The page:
Area: 14.5 acres
Former land use: The site consisted of sloping streets, sidewalks, parking areas and limited green space.
Site Budget: $14,935,480
Region: Chihuahuan Desert
Site context: The project is located at the center of The University of Texas at El Paso (UTEP). The area receives an average of 9.6 inches of precipitation per year. The annual low temperature is 51.8 F and the annual high is 77.5 F.
UTEP is the educational center of a community uniquely situated at the U.S.-Mexico border. In 2015, the institution was ranked #1 among U.S. universities for the fourth year in a row in social mobility for its success in helping students achieve prosperity through hard work, fortitude and initiative. To celebrate its 100 years of service to the Paso del Norte region, the University transformed the heart of its campus into an inviting, pedestrian-friendly, multiuse gathering place that reflects the beauty of the Chihuahuan Desert. The Centennial Plaza area promotes community with its richly detailed outdoor gathering spaces, such as a 130-seat amphitheater, and conservation with native and drought-resistant vegetation in stone-strewn gardens designed to absorb and channel stormwater.
Pre-design constraints included the sloped topography, limited ADA accessibility, and extensive bedrock. Among the pre-design opportunities were to reconnect historic arroyos, redefine stormwater as a valuable resource, and increase the native plant palette to reflect the beauty of the Chihuahuan Desert eco-region.
The CTP is one of the region's first and largest green infrastructure projects. El Paso's green building market is underdeveloped, which made sustainable construction practices and procurement of sustainable building materials more difficult. To overcome this challenge, Austin, Texas-based Ten Eyck Landscape Architects provided daily construction oversight and worked directly with the contractors and the University to achieve project goals.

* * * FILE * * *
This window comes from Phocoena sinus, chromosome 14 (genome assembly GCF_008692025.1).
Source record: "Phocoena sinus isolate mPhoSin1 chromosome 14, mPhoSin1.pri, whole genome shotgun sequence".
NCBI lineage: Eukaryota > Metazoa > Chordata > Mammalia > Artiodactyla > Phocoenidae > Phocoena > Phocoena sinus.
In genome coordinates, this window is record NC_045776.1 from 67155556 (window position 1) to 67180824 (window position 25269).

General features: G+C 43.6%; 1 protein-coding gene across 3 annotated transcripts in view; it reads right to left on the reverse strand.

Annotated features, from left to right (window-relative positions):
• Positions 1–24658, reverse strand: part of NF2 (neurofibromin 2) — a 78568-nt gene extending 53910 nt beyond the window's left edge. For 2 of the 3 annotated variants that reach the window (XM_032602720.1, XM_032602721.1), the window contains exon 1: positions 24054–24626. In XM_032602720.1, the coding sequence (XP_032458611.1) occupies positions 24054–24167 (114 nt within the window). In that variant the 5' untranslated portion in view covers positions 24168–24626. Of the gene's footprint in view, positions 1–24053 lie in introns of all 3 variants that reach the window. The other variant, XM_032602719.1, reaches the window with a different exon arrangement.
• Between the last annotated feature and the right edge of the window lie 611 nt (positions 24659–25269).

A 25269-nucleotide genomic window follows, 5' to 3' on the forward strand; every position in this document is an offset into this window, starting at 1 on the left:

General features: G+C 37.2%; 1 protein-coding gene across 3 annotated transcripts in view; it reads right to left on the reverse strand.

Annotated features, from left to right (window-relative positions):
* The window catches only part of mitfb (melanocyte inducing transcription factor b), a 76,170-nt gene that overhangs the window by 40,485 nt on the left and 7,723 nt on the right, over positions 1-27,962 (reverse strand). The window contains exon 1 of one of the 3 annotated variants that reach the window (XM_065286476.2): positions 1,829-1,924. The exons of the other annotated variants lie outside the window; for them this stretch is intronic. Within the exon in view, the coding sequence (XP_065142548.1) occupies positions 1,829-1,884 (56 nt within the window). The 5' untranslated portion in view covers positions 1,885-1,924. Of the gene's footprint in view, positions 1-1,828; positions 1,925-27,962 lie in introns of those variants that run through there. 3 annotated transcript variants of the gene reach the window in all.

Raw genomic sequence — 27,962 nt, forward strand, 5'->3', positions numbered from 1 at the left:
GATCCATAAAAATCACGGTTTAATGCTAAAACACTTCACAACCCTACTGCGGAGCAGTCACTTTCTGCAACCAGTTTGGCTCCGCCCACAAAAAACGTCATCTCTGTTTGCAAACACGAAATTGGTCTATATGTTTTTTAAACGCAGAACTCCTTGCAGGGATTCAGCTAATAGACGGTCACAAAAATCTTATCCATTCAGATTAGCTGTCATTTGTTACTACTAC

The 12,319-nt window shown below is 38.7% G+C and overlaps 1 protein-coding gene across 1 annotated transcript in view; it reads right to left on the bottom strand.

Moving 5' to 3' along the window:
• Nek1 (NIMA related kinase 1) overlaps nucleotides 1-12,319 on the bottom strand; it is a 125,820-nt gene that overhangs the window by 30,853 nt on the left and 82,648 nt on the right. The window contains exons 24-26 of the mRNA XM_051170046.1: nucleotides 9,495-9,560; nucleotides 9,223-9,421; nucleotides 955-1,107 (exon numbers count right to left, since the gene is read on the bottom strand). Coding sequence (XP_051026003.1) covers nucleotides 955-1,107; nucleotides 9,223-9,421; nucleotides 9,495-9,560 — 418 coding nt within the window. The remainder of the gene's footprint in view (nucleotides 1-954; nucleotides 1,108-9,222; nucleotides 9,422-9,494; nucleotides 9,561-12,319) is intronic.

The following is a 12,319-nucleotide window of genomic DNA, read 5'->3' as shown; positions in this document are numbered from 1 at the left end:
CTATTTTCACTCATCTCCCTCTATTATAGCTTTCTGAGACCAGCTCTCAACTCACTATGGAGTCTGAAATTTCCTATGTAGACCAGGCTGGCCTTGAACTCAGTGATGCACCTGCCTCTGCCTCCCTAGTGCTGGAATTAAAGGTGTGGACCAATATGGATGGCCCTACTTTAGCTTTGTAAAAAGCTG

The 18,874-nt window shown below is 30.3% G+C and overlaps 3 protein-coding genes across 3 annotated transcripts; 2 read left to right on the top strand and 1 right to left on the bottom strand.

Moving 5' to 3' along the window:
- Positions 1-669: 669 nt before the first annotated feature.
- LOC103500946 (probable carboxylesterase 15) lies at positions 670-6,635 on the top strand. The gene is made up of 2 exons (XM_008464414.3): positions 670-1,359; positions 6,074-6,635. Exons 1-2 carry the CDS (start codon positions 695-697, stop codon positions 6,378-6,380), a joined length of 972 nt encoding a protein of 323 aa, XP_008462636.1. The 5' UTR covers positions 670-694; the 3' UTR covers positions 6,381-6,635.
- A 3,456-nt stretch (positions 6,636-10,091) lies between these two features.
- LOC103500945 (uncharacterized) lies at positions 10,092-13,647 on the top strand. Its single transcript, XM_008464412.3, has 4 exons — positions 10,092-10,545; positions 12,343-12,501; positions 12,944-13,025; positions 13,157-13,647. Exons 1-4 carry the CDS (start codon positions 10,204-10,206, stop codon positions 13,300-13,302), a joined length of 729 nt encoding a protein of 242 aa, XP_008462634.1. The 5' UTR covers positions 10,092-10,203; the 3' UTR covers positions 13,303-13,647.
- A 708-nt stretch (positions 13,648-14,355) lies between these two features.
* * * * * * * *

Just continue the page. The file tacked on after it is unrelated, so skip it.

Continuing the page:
The stormwater system mimics the function of natural desert corridors similar to a river bank. Stormwater is collected from upper portions of the watershed and moved slowly across the landscape in a series of vegetated arroyo bioswales (main waterways that gather runoff from the mountain and rooftops), acequia bioswales (smaller bioswales that run along walkways), and detention basins. The bioswale system reconnects historic arroyos that were filled as the campus was constructed. Contractors conducted a watershed analysis that extended beyond the project boundary to determine the stormwater volume moving through the site. In addition to the impervious surfaces within the project boundary, the arroyo system also manages stormwater from the mountainous region to the north, and parking and rooftops located outside of the project area. The total capacity of the stormwater features is 565,370 gallons per day or 75,579 cubic feet, which exceeds the 95th percentile storm event. This project is one of the first examples in the El Paso area where soils, vegetation and green infrastructure were used to manage stormwater. It provides new insight into how stormwater may be used as a sustainable resource to increase green space and provide habitats in a desert eco-region.
The CTP is one of the few projects in the El Paso region that displays the diversity and beauty of low-water use plants native to the Chihuahuan Desert. Prior to construction, the project area was comprised of roads, campus parking and turf grass lawns with few trees. The redesigned landscape dramatically changes the experience of site visitors. Asphalt was replaced with 651 trees, 2,409 shrubs and 3,337 perennials that are native or adapted to the local eco-region. In total, the site's vegetated area was increased by 60 percent.